Brutality and Spectacle

Beheading in the age of its technological reproducibility

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Sometime in 2003, the year that George W. Bush sent U.S. forces into Iraq to overthrow Saddam Hussein, I was sitting in a graduate seminar with Harvard history professor Roger Owen when he made a comment that lodged in my mind. Like other scholars, Owen was not entirely satisfied with biographies written of Hitler. He found that there was always something missing: in the normal course of working, a biographer comes to identify with their subject in some way, and, in this case, nobody wanted to do it. I don’t believe Owen used the word “empathy,” though that may be what he was getting at. But I remember he phrased it as a choice, as a risk that one could decide to take, one that biographers had avoided. High above the chaos of Harvard Square, we sat in Owen’s book-lined office and mused over these questions, concluding that you have to consider the subject’s mindset on its own terms, in its own context, to reach whatever is the greater truth biography can provide.

I thought of that conversation in August of 2014, when ISIS killed a dear friend of mine, freelance journalist James Foley. Then working as a journalist in Cairo, I emailed Owen, saying I didn’t know how best to write about ISIS when every story served to broadcast—or even to advertise—their exploits, though the reporting performed the vital function of informing the public. As images of Foley in the moments before his beheading spread throughout the world, I noted with alarm that the brutality and spectacle of the act, as well as the fact that he was a U.S. citizen, meant that awareness of his death outstripped knowledge of many other aspects of the wars in Syria and Iraq. A poll of Americans showed that his execution was the most widely recognized news event of the last five years.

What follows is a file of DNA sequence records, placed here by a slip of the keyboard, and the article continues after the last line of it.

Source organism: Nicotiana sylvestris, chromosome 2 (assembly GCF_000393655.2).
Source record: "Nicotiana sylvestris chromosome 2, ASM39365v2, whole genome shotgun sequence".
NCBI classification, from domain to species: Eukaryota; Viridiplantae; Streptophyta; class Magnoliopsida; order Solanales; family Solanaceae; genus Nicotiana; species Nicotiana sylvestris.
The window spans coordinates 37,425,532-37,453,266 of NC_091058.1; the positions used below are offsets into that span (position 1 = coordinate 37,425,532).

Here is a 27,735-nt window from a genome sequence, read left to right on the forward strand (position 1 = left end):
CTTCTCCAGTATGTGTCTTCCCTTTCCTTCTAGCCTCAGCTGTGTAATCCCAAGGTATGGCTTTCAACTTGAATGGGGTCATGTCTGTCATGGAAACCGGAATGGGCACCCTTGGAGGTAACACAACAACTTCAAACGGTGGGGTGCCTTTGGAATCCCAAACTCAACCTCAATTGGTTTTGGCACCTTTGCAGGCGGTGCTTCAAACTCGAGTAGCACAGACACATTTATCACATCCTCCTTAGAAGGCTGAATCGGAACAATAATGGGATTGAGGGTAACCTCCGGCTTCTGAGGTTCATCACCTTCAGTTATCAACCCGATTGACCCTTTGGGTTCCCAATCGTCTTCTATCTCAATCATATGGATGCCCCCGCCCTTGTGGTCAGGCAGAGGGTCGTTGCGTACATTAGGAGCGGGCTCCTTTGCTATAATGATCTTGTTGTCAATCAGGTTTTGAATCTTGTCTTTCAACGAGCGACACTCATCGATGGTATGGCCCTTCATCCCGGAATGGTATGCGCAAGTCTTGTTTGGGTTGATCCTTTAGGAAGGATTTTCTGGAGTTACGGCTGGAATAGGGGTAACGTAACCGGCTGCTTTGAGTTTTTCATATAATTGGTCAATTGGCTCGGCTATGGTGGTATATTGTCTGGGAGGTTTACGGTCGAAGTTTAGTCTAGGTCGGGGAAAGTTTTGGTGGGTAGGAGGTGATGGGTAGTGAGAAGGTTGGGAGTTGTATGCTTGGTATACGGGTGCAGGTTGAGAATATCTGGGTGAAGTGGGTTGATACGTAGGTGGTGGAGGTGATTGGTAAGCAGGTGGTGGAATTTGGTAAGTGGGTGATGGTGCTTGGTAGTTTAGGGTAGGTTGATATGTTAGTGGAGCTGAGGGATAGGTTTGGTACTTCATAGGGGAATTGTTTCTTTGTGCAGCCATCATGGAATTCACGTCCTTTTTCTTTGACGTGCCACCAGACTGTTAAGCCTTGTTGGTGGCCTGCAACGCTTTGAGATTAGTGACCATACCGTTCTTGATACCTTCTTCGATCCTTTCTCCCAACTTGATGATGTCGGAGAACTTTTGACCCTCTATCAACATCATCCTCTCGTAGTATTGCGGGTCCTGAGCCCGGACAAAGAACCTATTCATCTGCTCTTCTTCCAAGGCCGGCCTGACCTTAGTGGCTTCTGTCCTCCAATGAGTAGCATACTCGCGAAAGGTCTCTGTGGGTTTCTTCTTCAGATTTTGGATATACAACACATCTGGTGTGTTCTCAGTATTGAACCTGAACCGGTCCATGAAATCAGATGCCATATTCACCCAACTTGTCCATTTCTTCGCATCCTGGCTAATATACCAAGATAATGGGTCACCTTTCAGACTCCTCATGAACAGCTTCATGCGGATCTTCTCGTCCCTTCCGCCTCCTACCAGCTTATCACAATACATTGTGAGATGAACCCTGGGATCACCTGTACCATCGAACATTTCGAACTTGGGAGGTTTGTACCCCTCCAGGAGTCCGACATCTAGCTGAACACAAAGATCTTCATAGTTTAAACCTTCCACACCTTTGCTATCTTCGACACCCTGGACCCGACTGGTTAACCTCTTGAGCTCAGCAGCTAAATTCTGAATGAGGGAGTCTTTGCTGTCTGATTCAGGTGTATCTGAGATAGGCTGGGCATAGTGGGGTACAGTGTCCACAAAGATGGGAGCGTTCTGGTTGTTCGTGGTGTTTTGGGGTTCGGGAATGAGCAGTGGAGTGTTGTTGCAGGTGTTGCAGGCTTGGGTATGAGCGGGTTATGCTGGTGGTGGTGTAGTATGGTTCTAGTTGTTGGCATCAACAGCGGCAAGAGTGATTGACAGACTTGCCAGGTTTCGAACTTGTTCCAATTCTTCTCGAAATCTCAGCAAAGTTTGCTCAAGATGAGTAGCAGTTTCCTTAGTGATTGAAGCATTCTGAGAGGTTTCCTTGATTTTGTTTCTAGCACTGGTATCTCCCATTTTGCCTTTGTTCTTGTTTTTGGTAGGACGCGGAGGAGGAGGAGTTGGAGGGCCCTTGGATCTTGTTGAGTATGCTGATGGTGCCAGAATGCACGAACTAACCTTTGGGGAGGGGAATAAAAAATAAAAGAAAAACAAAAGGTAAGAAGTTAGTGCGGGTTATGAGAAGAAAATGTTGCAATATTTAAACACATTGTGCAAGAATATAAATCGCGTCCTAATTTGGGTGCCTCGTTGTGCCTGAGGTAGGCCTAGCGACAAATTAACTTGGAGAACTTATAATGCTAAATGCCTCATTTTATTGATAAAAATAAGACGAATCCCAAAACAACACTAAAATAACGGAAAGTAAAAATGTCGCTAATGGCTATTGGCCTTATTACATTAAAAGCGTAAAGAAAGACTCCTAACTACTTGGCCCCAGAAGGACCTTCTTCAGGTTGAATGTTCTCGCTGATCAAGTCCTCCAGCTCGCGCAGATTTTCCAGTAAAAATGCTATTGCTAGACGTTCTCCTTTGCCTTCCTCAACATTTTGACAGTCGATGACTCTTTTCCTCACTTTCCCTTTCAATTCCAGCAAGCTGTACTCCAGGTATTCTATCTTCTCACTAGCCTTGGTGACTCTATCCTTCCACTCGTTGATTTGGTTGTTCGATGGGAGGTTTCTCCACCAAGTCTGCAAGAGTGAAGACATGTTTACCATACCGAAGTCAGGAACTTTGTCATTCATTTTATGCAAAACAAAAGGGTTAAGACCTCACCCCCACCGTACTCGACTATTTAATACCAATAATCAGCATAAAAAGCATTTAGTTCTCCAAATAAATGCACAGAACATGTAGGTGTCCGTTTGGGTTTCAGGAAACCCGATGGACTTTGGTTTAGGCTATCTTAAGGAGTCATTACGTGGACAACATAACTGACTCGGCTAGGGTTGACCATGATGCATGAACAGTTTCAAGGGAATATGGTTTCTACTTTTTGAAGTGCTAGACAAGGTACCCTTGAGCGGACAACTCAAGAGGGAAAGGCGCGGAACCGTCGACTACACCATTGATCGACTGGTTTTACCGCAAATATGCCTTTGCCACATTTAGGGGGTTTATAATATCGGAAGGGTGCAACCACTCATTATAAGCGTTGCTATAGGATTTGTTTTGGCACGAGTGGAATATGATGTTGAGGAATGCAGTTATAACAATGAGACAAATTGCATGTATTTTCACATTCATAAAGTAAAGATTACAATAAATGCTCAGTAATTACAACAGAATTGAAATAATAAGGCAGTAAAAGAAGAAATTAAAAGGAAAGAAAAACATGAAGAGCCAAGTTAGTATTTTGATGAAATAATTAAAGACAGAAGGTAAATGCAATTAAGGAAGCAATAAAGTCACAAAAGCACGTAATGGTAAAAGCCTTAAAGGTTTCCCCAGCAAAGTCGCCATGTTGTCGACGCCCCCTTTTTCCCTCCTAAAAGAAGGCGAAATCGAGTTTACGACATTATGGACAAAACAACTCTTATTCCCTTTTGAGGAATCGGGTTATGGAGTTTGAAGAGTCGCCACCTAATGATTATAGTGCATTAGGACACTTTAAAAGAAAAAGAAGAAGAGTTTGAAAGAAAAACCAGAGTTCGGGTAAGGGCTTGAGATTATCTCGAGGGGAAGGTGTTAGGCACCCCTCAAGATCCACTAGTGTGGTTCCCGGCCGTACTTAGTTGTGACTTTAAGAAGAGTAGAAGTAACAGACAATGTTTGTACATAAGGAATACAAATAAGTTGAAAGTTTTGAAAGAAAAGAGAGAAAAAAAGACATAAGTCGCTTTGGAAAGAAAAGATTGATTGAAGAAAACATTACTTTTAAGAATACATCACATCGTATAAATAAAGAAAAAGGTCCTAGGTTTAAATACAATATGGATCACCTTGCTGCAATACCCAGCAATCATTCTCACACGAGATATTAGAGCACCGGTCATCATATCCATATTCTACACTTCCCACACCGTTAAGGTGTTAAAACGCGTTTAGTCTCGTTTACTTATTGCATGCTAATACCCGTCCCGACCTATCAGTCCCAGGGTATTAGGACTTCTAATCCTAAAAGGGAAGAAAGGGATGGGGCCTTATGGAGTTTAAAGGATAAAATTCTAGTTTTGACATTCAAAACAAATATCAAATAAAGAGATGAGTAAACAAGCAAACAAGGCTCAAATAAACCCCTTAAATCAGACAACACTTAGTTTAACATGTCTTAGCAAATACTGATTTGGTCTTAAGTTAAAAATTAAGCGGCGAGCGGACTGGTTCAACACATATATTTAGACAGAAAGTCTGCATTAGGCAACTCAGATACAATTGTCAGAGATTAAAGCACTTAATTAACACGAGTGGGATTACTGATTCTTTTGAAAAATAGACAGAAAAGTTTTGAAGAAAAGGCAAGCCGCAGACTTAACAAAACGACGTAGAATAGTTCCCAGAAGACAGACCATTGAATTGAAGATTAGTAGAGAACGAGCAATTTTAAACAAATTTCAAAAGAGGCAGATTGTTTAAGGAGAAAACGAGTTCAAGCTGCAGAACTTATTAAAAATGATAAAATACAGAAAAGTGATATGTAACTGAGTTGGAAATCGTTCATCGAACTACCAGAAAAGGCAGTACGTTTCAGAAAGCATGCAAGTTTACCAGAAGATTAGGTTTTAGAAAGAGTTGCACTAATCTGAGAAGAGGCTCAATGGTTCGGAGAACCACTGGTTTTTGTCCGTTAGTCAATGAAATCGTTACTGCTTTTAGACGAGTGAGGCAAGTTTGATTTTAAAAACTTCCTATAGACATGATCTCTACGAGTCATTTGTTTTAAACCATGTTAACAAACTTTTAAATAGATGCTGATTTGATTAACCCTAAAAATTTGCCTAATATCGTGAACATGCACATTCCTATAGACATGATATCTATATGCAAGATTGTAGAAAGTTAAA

Yet the spectacle seeded multiple interpretations. For ISIS, disseminating the image was a way of projecting their own might, poking a finger in the eye of the superpower, questioning its hegemony by bringing one of its citizens to his knees in the desert. It was meant partly to rally the faithful. For the American audience, it played differently: it allowed us to perceive of ourselves as innocents executed abroad, by an enemy who was barbaric, inhuman, not like us—for who could come so close to a human as to feel their pulse and then cut off that person’s head?